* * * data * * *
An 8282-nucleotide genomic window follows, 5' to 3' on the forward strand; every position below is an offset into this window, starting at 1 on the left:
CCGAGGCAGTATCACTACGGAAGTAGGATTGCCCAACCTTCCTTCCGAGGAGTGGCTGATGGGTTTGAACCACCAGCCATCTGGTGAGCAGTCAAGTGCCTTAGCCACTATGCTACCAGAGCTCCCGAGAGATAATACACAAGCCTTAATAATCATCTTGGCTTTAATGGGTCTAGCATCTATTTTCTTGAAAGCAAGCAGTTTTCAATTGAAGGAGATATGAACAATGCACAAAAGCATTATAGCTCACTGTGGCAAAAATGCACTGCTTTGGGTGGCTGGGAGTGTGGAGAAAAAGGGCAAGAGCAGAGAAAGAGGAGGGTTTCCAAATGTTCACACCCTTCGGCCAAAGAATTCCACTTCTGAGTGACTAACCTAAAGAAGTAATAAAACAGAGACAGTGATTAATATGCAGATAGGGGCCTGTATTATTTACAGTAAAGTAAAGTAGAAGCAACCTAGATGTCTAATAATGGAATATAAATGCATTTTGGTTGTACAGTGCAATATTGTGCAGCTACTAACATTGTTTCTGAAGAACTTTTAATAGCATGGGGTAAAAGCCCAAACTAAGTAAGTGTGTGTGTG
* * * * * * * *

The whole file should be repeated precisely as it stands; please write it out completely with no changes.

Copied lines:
An 8282-nucleotide genomic window follows, 5' to 3' on the forward strand; every position below is an offset into this window, starting at 1 on the left:
CCGAGGCAGTATCACTACGGAAGTAGGATTGCCCAACCTTCCTTCCGAGGAGTGGCTGATGGGTTTGAACCACCAGCCATCTGGTGAGCAGTCAAGTGCCTTAGCCACTATGCTACCAGAGCTCCCGAGAGATAATACACAAGCCTTAATAATCATCTTGGCTTTAATGGGTCTAGCATCTATTTTCTTGAAAGCAAGCAGTTTTCAATTGAAGGAGATATGAACAATGCACAAAAGCATTATAGCTCACTGTGGCAAAAATGCACTGCTTTGGGTGGCTGGGAGTGTGGAGAAAAAGGGCAAGAGCAGAGAAAGAGGAGGGTTTCCAAATGTTCACACCCTTCGGCCAAAGAATTCCACTTCTGAGTGACTAACCTAAAGAAGTAATAAAACAGAGACAGTGATTAATATGCAGATAGGGGCCTGTATTATTTACAGTAAAGTAAAGTAGAAGCAACCTAGATGTCTAATAATGGAATATAAATGCATTTTGGTTGTACAGTGCAATATTGTGCAGCTACTAACATTGTTTCTGAAGAACTTTTAATAGCATGGGGTAAAAGCCCAAACTAAGTAAGTGTGTGTGTG